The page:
This week, the Biden administration unveiled an effort to distribute 500 million tests to Americans through an online ordering portal, but they are not expected to arrive in mailboxes for a week or more.
Meanwhile, MDHHS, which distributes tests to schools mainly through two programs — a test-to-stay program and the MI Backpack Program, in which families can request tests through their schools — is “triaging requests” for tests, Lynn Sutfin, a department spokesperson, told Bridge.
Munising Public Schools in the Upper Peninsula was burning through about 300 tests each day last week, when about half of the entire student body — about 300 of its 600 students — were identified as close contacts, requiring them to test to remain in class, said Superintendent Pete Kelto.
Older students dropped by the office each morning, swabbed their noses, and waited for results before heading to class. For younger students, staff pushed testing carts around to classrooms. Case numbers skyrocketed after the testing.
Munising had maintained a universal masking policy through most of the current school year, but the school board lifted the mask policy starting after the holiday break, Kelto said.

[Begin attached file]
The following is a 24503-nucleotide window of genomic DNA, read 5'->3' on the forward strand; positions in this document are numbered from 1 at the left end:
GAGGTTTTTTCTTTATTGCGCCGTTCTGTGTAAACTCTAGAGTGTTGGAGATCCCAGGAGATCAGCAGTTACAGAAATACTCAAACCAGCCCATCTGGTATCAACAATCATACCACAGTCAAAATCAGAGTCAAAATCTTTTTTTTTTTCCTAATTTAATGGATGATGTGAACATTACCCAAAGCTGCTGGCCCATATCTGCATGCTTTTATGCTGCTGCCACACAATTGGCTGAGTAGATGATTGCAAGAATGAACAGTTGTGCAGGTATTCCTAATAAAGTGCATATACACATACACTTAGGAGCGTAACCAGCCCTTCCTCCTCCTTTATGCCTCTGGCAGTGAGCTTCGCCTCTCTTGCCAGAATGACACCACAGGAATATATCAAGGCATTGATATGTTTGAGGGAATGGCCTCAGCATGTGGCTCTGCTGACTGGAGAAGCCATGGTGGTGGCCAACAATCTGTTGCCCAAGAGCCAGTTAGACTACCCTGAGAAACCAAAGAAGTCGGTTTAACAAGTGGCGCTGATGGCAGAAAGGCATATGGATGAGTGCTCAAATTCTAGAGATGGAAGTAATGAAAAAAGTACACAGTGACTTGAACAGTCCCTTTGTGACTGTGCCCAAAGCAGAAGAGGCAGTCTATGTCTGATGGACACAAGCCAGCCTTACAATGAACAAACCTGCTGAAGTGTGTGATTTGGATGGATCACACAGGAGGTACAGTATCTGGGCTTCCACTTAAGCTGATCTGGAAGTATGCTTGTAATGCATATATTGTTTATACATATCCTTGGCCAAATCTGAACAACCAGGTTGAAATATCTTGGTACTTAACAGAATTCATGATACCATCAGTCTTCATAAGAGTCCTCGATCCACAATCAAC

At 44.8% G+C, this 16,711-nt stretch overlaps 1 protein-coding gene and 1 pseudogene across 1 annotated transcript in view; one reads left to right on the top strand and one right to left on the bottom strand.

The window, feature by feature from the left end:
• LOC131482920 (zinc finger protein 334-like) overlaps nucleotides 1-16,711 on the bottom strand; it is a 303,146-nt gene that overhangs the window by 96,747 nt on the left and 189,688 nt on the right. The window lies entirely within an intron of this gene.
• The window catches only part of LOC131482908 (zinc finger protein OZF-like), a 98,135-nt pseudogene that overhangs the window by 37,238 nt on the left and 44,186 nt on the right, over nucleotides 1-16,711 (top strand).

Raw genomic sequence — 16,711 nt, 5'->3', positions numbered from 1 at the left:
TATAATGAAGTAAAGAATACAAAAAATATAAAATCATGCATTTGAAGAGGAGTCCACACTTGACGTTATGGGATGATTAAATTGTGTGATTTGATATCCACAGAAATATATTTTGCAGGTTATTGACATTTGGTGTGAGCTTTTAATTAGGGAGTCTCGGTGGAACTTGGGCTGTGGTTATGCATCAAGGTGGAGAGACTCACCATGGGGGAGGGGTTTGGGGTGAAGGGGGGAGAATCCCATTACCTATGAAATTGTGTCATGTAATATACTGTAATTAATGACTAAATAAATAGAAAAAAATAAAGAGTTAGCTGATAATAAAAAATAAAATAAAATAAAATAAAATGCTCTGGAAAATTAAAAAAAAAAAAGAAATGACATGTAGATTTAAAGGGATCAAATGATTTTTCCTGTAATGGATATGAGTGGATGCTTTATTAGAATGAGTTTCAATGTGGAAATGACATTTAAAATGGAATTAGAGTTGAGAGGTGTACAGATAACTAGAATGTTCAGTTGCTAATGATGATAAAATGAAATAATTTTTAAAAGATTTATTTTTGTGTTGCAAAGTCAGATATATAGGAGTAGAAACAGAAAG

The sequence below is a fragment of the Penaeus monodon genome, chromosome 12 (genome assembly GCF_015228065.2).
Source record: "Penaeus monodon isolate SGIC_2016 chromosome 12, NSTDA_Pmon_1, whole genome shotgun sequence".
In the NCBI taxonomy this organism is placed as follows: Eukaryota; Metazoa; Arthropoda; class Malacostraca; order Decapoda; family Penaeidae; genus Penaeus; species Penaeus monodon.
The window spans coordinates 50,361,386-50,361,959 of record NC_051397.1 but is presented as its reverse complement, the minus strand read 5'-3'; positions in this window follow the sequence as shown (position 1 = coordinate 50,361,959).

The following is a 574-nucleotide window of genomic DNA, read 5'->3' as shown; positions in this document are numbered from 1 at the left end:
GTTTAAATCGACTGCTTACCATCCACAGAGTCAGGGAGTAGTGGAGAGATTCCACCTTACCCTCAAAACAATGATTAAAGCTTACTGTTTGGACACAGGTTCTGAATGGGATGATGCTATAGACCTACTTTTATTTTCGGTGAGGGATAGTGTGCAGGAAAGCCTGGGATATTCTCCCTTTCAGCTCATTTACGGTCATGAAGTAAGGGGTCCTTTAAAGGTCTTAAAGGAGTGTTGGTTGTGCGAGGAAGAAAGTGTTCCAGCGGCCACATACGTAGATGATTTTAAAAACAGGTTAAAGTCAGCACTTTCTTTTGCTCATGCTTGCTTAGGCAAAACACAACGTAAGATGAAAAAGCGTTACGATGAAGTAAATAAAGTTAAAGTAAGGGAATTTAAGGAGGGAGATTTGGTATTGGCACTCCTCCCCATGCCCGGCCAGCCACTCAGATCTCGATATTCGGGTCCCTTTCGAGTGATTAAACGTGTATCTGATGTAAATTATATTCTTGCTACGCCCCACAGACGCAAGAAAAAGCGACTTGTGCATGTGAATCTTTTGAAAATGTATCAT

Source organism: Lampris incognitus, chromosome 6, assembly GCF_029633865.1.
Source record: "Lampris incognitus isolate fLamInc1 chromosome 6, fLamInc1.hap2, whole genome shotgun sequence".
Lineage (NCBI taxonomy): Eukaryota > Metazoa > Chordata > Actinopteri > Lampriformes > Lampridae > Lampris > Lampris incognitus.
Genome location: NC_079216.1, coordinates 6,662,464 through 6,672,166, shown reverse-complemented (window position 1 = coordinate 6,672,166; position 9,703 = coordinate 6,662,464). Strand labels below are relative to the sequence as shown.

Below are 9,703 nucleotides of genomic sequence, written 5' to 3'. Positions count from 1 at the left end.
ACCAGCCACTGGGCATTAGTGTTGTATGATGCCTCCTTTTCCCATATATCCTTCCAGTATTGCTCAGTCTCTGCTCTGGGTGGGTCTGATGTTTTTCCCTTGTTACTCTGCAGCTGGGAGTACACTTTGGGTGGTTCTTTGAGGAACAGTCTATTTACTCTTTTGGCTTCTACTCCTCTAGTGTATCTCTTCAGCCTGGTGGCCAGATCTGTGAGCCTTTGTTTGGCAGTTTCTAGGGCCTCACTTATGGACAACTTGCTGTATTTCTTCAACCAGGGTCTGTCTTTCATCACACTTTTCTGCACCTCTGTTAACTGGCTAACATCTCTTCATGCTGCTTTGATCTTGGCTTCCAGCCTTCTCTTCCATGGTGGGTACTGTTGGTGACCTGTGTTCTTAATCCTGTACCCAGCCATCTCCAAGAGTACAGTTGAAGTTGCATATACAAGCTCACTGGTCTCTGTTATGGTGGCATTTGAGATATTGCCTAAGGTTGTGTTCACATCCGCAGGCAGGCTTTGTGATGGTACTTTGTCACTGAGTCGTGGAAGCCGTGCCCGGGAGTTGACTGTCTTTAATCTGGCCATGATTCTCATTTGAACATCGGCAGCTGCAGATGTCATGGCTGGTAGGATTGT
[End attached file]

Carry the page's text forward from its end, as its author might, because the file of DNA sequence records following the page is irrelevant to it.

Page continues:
It’s not clear if it was the sheer contagiousness of omicron or the change in mask policy that drove the spike. Whatever the cause, 62 students and 12 staff had tested positive the second week of school after the holidays. And with each new case, testing had become “almost a way of life” for those students determined to have been in close contact with infected classmates, Kelto said.
“What we thought was a safe amount of tests quickly dwindled,” he said.
As of Wednesday, the district had 800 tests left. A shipment of 2,500 isn’t expected for several days. The school district is lucky, though: Kelto said the regional LMAS Health Department, a local hospital and intermediate school district have offered help if the district runs out.
Ingham County schools may not be as lucky. Health officer Vail and county superintendents are scrambling to develop a plan to keep students in classrooms if schools run out of tests. The plan, as of Wednesday, is to allow test-to-stay students to remain in classrooms even if schools are unable to give them COVID tests. Those students will be required to wear KN-95 masks, or wear two cloth masks, said Vail.
“There is a slightly larger risk (of COVID spread), but based on our data, few of the test-to-stay kids are testing positive,” Vail said, which may be in part because all students in Ingham County are required to wear face coverings.
“We don't want to be a barrier that causes them to close schools, rather than being a resource for them for alternate steps,” Vail said.
See what new members are saying about why they donated to Bridge Michigan:
- “In order for this information to be accurate and unbiased it must be underwritten by its readers, not by special interests.” - Larry S.
- “Not many other media sources report on the topics Bridge does.” - Susan B.
- “Your journalism is outstanding and rare these days.” - Mark S.
If you want to ensure the future of nonpartisan, nonprofit Michigan journalism, please become a member today. You, too, will be asked why you donated and maybe we'll feature your quote next time!